Comments Solicited, January to March 2004. FHWA Division Offices, the Office of Chief Counsel, HEP, and the Resource Center Environmental TST were given the opportunity to submit questions and comments and to identify areas that needed clarification and revision.
Input Reviewed and Compiled, March 2004. Comments were organized for consideration. To assist in determining subject areas, the Re: NEPA Section 4(f) discussion group was reviewed.
Policy Paper Revised, April to October 2004. The Office of Project Development and Environmental Review and the Office of the Chief Counsel revised the paper.
Official Review, October 2004. The Policy Paper was distributed to officials, both internal and external to FHWA, for review and comment.
Release of Updated Paper, March 2, 2005. The updated Section 4(f) Policy Paper was finalized in February 2005 and then released. The March 2005 Policy Paper supersedes previous versions. Changes focus on addressing new conditions resulting from categories or processes that have been created or modified by legislation and regulations since the previous release in 1989.
- User or Entrance Fees
- Traditional Cultural Properties
- Non-Transportation Use of 4(f) Resources
- Transportation Enhancement Projects
- 4(f) Evaluations in Tiered NEPA Documents
- Public Golf Courses
Keeping Section 4(f) Information Current
The information provided in the 2005 policy paper is FHWA's official policy on when and how to apply Section 4(f) criteria to various types of land and resources. The Office of Project Development and Environmental Review intends to update this document as new information becomes available or new developments take place. The Policy Paper and subsequent updates will be maintained on the Project Development website and the Environmental Guidebook website. Programmatic Evaluations related to Section 4(f) are also available on the Project Development website.
Programmatic Encourages Net Benefits
The Section 4(f) Net Programmatic Evaluation was issued on April 20, 2005 for certain federally assisted transportation improvement projects on existing or new alignments that will use Section 4(f) land, resulting in a net benefit to the Section 4(f) property. "A ‘net benefit’ is achieved when the transportation use, the measures to minimize harm, and the mitigation incorporated into the project results in an overall enhancement of the Section 4(f) property when compared to both the future do-nothing or avoidance alternatives and the present condition of the Section 4(f) property . . . A project does not achieve a ‘net benefit’ if it will result in a substantial diminishment of the function or value that made the property eligible for Section 4(f) protection."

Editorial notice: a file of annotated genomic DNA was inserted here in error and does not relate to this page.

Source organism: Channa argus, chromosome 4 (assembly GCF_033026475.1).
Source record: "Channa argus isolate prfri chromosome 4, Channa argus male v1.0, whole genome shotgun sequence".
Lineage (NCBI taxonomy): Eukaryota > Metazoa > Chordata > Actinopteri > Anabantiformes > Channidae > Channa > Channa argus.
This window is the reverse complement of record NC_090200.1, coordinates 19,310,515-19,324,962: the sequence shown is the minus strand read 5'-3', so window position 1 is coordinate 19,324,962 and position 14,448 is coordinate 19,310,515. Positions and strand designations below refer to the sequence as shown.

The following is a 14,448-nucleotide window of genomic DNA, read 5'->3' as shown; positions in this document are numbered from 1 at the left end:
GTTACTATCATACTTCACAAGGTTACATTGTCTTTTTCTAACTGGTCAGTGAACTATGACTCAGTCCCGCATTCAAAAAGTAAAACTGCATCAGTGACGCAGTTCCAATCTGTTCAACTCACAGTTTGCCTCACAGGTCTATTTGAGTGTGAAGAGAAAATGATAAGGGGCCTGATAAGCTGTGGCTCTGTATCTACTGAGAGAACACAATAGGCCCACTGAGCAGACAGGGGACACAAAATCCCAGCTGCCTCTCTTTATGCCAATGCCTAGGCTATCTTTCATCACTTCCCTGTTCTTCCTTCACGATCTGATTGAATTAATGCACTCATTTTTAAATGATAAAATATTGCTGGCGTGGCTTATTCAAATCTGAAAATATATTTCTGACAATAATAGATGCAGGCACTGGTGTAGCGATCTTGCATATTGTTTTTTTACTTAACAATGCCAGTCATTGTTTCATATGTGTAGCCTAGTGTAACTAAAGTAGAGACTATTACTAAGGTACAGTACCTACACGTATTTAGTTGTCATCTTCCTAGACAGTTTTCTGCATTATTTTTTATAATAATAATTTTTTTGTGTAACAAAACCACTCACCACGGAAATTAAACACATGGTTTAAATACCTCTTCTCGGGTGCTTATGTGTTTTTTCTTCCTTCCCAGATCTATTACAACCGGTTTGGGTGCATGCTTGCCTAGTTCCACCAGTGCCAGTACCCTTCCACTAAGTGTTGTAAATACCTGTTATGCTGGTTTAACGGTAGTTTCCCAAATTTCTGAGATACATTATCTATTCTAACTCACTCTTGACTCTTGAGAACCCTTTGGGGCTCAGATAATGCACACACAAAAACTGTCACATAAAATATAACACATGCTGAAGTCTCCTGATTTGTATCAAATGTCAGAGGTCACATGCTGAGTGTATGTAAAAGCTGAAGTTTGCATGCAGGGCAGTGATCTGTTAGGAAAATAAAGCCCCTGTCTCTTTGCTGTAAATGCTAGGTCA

The Programmatic is intended to promote environmental stewardship by encouraging actions that enhance Section 4(f) properties. It is also designed to streamline the Section 4(f) process "by reducing the time it takes to prepare, review and circulate a draft and final individual Section 4(f) Evaluation that documents compliance with Section 4(f) requirements."
FHWA Office of Project Development and
400 Seventh Street, SW
Washington, DC 20590
Phone: (202) 366-8994
Look What's New!
- Download FHWA's new Negotiated Timeframes "Wizard." The Wizard is a new software tool designed to help meet the Environmental Vital Few Goal related to the timeliness of the environmental process.
- The NHI Course #142005A: NEPA and Transportation Decision Making will be offered June 28-30 in Helena, Montana.